Pure Olive Oil

“You shall charge the sons of Israel, that they bring you clear oil of beaten olives for the light, to make a lamp burn continually.”  Exodus 27:20

Umbrian Valley

We hiked miles through the forest to the ridge and started down the mountain. A lovely German shepherd greeted us as we started back down the mountain after three miles hiking.  Wild flowers and wild red poppies lined our path.

The bus waited at the end of a winding road and drove us to the Olive Oil pressing facility. The beautiful Antico Frantoio farm has been in the Nunzi family since 1860.

Nunzi Oil Facility

Processing olives is a personal and time consuming process. The first step is: cleaning the hand picked olives (between green and black) by removing the stems, leaves, and twigs. The first washing removes any dirt or pesticide on the olives.

Olives arrive in these crates

Contamination and oxygen spoils many olive oils if they are over one year old.  They use centrifugal force of spinners to crush the olives to make a paste similar to a tapenade.  The olives release their oil, then are washed in cold water, and press the paste with plastic disks that can be reused.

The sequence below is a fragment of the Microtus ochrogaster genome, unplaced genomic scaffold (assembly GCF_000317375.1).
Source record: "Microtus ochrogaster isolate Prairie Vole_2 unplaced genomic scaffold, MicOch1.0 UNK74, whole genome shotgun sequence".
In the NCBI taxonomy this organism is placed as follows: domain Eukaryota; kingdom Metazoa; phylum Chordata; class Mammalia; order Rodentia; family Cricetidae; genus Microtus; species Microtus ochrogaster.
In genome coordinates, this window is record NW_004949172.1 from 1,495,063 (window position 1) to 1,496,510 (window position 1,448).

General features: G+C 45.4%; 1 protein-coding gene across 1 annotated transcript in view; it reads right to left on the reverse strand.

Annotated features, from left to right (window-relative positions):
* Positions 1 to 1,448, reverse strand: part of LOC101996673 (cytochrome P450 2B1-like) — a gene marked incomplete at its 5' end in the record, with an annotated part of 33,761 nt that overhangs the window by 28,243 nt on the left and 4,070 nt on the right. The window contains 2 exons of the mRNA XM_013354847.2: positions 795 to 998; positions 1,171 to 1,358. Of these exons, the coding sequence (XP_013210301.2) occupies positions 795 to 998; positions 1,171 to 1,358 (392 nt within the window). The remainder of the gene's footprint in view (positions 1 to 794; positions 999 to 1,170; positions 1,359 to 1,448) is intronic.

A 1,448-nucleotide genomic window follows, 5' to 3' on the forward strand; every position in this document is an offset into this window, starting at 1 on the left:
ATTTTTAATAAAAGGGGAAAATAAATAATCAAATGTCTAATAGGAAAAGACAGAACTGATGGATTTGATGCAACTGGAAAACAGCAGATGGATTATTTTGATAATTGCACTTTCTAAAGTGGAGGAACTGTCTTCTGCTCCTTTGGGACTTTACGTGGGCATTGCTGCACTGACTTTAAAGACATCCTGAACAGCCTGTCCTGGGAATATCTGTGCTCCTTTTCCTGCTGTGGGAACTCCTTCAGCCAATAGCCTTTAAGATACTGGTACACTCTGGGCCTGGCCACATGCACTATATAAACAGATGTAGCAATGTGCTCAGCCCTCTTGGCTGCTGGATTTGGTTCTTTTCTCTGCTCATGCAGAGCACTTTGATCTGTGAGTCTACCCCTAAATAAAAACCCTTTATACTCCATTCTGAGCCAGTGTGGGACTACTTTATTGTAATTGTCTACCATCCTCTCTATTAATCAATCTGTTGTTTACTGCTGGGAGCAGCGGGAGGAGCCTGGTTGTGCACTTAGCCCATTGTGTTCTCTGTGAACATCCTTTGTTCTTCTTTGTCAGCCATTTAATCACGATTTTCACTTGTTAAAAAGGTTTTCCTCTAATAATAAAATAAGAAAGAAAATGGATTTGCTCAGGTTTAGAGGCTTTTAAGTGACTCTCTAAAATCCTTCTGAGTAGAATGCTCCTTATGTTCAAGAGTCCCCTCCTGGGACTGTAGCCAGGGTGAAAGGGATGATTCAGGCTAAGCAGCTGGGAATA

The old stone presses were used for decoration now.  This is where the terms “cold press” or first press” come from today. The guides said it was “marketing” and does not affect the quality of the oil.

Olive Oil Processing Farm
Nunzi Store

The homemade lunch was amazing and food kept coming – crostini bread with olive oil and tomatoes, chickpea soup with olive oil, cooked mixed vegetables of eggplant, potatoes and peppers,  scrambled eggs and zucchini, plate of meats and fresh Pecorino cheese and dessert for our ‘light lunch’.  Wine, of course, was served from a bottomless pitcher with a sweet local dessert wine used for dipping the dry cake. 

Unending Lunch

What do you learn about food on your trips?  Have you ever changed your behavior based on what you know about food production?  What is one of your favorite meals on vacation? 

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